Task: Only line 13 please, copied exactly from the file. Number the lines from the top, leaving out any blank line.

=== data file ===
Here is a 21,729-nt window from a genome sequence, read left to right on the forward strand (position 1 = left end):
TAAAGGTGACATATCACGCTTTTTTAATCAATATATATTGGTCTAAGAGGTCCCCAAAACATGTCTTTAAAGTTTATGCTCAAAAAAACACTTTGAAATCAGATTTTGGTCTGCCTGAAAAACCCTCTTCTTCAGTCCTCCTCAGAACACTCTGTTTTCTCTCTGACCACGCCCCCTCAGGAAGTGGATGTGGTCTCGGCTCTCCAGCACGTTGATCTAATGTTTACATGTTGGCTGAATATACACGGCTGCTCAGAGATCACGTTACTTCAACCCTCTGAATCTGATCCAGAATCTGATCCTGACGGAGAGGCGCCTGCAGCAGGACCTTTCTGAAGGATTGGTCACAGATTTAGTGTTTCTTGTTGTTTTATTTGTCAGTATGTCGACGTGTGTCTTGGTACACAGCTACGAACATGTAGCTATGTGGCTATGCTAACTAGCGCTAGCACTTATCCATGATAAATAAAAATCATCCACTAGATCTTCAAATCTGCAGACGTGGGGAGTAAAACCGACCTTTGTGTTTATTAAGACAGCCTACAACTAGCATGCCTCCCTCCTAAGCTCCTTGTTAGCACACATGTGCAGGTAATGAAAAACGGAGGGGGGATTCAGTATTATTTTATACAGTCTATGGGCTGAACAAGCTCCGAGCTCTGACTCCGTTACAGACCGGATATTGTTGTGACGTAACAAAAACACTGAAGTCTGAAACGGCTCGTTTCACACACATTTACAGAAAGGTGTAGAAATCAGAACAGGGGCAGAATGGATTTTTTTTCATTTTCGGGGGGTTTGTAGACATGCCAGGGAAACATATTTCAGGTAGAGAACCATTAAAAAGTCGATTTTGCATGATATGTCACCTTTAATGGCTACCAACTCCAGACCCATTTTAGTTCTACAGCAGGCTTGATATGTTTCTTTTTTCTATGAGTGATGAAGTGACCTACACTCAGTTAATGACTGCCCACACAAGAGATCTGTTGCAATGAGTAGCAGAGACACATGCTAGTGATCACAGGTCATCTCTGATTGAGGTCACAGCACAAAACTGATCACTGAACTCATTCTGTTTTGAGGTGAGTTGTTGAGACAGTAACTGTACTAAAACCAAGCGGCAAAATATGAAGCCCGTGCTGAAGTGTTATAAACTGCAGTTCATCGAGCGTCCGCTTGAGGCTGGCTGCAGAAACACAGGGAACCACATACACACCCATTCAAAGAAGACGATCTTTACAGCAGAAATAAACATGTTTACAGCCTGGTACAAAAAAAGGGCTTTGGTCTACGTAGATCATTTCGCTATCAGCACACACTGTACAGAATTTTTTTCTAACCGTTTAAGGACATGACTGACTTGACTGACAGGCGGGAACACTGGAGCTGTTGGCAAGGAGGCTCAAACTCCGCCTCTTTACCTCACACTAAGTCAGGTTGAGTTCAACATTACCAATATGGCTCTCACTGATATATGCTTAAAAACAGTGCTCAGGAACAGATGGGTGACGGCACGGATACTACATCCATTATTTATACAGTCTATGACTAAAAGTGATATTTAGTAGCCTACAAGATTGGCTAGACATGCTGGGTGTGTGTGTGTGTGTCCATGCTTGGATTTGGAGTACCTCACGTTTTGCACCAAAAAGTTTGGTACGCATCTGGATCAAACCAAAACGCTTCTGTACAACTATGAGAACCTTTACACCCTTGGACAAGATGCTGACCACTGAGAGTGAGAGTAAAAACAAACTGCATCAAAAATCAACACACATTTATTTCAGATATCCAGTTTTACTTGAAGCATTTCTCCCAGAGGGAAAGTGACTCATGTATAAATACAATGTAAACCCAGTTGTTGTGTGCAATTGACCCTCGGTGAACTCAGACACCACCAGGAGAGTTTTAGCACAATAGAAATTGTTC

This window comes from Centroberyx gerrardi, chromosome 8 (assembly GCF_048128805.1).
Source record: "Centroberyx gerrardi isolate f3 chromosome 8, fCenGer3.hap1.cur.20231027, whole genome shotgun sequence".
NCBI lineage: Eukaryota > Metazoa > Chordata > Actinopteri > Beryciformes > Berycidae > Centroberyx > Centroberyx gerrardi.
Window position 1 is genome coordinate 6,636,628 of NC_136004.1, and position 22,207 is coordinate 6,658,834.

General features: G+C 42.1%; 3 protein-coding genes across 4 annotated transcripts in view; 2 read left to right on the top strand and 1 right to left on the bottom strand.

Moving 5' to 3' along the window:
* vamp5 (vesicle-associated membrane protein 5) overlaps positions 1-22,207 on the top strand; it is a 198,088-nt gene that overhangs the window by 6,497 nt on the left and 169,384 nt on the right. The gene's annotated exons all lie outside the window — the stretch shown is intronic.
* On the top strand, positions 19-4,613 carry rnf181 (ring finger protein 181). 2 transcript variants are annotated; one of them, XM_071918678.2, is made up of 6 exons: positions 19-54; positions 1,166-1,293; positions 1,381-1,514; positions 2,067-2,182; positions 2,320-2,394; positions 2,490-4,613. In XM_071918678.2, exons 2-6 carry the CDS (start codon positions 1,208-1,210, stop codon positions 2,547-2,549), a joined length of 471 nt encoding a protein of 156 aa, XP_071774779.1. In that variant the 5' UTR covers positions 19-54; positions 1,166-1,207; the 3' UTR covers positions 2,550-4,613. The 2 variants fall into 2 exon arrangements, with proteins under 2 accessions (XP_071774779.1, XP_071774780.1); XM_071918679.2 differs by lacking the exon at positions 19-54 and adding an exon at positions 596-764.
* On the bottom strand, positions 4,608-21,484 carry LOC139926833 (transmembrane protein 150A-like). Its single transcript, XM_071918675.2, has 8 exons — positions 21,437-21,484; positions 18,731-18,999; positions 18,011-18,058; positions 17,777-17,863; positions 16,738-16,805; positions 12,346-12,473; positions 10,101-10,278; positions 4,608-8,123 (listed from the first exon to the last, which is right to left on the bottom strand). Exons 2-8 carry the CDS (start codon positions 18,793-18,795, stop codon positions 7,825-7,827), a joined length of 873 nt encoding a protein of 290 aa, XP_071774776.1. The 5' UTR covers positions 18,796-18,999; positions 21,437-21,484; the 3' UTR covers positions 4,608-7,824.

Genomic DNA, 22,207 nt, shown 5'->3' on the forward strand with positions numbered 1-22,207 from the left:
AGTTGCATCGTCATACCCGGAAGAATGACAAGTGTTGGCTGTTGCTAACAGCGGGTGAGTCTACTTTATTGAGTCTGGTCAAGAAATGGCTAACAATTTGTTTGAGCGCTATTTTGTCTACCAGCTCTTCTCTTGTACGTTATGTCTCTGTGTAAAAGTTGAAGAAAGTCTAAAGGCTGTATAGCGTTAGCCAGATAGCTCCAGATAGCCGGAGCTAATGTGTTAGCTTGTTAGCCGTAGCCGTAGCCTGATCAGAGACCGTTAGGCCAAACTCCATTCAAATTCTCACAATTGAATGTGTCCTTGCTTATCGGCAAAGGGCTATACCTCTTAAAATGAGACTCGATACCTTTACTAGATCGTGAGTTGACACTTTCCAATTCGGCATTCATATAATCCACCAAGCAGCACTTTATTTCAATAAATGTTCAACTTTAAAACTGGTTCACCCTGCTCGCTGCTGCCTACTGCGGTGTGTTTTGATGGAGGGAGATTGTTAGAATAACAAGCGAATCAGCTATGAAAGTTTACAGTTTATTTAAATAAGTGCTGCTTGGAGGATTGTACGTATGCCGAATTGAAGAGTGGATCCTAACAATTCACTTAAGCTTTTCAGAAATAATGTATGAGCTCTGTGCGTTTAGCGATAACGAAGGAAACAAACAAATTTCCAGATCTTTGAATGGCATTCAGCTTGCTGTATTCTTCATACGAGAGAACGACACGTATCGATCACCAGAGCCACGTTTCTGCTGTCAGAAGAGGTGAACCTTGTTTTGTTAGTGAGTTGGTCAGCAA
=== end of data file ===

AGTTGCATCGTCATACCCGGAAGAATGACAAGTGTTGGCTGTTGCTAACAGCGGGTGAGTCTACTTTATTGAGTCTGGTCAAGAAATGGCTAACAATTTGTTTGAGCGCTATTTTGTCTACCAGCTCTTCTCTTGTACGTTATGTCTCTGTGTAAAAGTTGAAGAAAGTCTAAAGGCTGTATAGCGTTAGCCAGATAGCTCCAGATAGCCGGAGCTAATGTGTTAGCTTGTTAGCCGTAGCCGTAGCCTGATCAGAGACCGTTAGGCCAAACTCCATTCAAATTCTCACAATTGAATGTGTCCTTGCTTATCGGCAAAGGGCTATACCTCTTAAAATGAGACTCGATACCTTTACTAGATCGTGAGTTGACACTTTCCAATTCGGCATTCATATAATCCACCAAGCAGCACTTTATTTCAATAAATGTTCAACTTTAAAACTGGTTCACCCTGCTCGCTGCTGCCTACTGCGGTGTGTTTTGATGGAGGGAGATTGTTAGAATAACAAGCGAATCAGCTATGAAAGTTTACAGTTTATTTAAATAAGTGCTGCTTGGAGGATTGTACGTATGCCGAATTGAAGAGTGGATCCTAACAATTCACTTAAGCTTTTCAGAAATAATGTATGAGCTCTGTGCGTTTAGCGATAACGAAGGAAACAAACAAATTTCCAGATCTTTGAATGGCATTCAGCTTGCTGTATTCTTCATACGAGAGAACGACACGTATCGATCACCAGAGCCACGTTTCTGCTGTCAGAAGAGGTGAACCTTGTTTTGTTAGTGAGTTGGTCAGCAA